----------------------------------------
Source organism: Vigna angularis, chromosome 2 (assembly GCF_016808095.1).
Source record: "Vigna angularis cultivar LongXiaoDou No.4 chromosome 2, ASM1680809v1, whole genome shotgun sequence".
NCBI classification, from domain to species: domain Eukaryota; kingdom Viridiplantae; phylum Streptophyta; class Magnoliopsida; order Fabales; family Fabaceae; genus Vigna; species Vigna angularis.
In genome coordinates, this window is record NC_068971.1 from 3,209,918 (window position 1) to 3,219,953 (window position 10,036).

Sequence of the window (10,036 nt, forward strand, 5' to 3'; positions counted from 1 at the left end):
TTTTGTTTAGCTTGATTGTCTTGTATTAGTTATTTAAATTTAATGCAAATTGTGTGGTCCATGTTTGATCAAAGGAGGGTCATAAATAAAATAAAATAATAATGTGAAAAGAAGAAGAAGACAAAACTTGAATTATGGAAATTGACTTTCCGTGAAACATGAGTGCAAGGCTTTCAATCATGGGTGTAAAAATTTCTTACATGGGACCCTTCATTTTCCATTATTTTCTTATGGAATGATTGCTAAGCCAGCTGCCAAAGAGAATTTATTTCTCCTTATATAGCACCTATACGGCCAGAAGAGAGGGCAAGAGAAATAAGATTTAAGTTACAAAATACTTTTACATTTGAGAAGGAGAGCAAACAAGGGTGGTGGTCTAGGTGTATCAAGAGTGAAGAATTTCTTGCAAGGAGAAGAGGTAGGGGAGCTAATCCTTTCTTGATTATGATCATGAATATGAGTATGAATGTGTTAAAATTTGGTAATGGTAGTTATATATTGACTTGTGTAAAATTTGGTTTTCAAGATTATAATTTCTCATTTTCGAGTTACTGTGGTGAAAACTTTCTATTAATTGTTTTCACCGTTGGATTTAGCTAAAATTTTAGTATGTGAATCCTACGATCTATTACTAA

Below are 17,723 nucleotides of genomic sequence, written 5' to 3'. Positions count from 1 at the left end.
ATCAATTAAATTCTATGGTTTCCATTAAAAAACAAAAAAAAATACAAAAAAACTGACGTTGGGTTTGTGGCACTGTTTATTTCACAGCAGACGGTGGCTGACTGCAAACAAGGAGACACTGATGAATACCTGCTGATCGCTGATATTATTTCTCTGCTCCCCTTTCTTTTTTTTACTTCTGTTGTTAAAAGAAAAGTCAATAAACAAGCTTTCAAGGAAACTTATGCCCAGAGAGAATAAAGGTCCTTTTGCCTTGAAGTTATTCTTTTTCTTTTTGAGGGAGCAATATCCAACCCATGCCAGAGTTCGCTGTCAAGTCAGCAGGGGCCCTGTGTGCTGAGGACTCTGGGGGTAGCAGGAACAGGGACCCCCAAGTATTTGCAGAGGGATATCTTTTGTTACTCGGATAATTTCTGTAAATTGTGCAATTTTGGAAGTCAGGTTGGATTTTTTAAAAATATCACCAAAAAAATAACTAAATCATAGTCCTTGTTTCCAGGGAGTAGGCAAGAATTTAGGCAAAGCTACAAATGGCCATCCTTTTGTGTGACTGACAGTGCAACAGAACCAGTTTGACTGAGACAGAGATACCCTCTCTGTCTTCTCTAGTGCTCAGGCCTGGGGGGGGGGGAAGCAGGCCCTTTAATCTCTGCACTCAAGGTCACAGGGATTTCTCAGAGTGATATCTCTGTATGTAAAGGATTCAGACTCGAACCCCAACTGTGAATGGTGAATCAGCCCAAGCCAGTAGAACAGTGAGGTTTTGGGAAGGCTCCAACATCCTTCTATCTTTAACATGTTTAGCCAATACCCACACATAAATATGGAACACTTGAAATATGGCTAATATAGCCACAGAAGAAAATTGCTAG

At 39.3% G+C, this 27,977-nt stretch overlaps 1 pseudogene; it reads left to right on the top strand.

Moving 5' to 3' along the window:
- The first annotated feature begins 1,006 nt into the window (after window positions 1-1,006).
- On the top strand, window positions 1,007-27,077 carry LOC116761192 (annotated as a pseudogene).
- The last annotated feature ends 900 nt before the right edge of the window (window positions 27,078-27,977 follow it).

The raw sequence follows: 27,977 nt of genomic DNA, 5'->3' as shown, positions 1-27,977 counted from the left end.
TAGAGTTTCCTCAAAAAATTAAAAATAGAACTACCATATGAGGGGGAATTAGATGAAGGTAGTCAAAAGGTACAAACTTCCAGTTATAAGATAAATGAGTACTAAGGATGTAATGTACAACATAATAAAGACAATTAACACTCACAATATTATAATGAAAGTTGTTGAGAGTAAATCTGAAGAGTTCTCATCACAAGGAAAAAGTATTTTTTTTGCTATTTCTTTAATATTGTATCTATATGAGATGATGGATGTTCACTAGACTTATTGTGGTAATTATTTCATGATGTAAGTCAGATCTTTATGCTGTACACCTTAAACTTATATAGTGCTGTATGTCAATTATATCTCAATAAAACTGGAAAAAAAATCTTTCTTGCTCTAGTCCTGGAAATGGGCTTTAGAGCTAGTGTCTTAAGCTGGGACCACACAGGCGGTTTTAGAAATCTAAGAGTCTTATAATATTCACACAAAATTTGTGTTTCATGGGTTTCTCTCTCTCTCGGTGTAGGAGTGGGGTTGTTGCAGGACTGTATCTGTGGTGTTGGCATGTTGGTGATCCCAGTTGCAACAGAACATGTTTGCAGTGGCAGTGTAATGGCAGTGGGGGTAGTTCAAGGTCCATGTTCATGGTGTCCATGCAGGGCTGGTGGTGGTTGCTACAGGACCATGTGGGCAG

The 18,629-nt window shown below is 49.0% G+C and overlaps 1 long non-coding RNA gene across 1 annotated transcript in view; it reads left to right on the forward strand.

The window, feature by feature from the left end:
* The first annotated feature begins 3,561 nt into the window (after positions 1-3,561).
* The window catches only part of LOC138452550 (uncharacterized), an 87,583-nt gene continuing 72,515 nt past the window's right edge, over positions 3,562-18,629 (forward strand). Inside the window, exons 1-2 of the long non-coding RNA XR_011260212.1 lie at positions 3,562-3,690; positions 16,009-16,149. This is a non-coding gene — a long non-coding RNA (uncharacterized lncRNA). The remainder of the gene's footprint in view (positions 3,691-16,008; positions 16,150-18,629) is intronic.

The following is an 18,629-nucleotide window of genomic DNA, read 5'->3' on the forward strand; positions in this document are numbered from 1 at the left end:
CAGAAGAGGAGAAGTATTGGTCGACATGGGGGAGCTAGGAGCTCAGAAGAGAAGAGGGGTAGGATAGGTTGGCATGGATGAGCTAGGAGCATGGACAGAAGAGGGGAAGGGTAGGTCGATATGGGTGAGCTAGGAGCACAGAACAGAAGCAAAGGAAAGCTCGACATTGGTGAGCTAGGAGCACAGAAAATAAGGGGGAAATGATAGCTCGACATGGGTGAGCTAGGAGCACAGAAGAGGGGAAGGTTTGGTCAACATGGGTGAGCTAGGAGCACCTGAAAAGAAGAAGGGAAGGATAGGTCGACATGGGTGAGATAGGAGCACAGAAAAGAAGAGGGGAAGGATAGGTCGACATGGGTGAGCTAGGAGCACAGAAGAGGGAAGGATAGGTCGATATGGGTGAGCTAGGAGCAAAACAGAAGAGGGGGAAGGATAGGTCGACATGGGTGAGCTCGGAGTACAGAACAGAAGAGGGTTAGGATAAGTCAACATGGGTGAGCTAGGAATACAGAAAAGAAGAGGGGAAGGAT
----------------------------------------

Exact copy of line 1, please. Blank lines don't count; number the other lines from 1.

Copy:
Source organism: Vigna angularis, chromosome 2 (assembly GCF_016808095.1).